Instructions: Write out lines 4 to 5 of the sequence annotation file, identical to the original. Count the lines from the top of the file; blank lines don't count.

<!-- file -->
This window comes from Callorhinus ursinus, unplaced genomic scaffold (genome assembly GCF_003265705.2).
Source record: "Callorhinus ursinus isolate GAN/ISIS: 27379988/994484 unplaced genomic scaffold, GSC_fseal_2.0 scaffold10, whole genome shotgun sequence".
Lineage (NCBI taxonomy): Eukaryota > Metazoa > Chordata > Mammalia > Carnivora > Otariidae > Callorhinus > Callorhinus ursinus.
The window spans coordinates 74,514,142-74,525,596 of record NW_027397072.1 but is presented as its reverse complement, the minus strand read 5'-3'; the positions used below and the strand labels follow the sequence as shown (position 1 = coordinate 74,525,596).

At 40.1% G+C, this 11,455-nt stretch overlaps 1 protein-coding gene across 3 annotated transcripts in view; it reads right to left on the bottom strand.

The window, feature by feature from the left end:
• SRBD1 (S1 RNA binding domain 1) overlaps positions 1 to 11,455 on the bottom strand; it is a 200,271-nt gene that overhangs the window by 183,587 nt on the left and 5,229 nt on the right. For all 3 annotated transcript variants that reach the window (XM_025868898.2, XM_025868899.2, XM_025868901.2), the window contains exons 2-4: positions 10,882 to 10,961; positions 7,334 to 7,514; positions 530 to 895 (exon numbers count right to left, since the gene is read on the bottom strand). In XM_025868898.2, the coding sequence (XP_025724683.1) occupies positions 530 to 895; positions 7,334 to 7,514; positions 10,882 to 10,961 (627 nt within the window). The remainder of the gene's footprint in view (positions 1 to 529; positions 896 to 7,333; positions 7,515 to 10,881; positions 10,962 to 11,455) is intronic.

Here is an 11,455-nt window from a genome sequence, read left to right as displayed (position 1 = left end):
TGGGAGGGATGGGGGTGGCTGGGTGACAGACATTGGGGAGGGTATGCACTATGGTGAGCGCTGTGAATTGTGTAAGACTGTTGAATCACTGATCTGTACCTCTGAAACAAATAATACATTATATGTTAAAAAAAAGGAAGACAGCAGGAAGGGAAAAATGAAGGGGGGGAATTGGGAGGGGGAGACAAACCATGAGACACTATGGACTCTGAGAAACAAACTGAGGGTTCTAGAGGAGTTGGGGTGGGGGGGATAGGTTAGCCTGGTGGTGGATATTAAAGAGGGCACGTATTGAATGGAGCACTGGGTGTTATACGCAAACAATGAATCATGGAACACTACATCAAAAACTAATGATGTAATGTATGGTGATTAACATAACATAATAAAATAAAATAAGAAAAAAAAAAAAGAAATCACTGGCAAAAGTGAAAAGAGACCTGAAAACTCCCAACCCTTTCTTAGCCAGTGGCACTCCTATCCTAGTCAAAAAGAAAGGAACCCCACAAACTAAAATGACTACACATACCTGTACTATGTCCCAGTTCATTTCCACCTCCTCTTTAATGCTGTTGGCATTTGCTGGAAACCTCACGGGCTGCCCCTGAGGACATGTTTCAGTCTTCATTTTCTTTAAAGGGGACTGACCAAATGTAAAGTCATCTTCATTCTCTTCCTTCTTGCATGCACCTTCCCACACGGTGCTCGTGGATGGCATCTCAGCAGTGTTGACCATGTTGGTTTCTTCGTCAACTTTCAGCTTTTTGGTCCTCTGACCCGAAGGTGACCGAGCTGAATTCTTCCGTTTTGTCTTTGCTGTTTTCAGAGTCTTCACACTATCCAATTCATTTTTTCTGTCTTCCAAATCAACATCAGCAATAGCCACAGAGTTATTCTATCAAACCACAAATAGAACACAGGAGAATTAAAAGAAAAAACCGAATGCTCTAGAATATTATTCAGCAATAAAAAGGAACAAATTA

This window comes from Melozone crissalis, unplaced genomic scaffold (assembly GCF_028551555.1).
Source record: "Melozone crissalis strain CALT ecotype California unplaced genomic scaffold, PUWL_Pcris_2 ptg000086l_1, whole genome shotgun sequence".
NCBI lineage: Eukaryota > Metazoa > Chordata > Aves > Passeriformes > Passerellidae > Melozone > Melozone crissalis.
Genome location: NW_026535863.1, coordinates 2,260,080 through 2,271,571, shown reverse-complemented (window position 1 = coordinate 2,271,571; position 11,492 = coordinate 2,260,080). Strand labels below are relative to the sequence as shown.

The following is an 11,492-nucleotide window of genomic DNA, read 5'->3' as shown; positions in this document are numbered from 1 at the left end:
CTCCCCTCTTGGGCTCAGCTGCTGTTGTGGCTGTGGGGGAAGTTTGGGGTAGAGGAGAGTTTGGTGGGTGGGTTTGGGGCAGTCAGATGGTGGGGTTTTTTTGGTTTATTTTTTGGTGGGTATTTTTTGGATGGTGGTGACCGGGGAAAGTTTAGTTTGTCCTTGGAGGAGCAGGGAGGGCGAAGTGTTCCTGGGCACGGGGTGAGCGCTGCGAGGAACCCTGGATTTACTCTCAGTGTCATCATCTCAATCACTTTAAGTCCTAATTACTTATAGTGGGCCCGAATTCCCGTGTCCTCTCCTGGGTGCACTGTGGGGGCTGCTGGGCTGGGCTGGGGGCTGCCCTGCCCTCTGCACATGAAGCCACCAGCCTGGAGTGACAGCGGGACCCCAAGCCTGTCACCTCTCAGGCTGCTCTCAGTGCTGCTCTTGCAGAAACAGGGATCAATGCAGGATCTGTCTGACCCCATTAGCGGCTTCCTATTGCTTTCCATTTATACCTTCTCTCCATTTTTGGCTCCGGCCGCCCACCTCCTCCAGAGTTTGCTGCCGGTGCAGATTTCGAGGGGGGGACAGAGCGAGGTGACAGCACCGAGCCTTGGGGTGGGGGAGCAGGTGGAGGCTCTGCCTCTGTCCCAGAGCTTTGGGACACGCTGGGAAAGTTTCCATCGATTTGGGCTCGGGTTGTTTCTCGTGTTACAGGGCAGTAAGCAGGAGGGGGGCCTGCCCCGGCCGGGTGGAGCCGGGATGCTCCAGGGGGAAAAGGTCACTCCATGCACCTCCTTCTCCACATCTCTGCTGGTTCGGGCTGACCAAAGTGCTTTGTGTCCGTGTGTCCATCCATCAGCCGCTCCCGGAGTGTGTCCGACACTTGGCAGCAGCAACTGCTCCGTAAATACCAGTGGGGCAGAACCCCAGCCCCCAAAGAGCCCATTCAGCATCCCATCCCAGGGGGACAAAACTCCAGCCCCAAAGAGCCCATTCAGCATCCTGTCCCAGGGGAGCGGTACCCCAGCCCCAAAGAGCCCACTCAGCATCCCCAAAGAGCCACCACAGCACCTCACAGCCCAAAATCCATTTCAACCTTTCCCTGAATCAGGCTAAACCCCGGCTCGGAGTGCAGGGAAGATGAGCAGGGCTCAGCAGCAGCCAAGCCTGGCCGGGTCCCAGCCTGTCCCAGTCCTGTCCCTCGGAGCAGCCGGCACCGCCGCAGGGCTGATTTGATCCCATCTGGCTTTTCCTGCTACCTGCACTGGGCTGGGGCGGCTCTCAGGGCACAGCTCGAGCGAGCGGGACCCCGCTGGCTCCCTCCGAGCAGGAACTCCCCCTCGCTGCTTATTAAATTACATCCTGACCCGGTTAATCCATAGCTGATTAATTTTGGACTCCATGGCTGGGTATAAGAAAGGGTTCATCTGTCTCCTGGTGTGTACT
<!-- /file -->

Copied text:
The window spans coordinates 74,514,142-74,525,596 of record NW_027397072.1 but is presented as its reverse complement, the minus strand read 5'-3'; the positions used below and the strand labels follow the sequence as shown (position 1 = coordinate 74,525,596).

At 40.1% G+C, this 11,455-nt stretch overlaps 1 protein-coding gene across 3 annotated transcripts in view; it reads right to left on the bottom strand.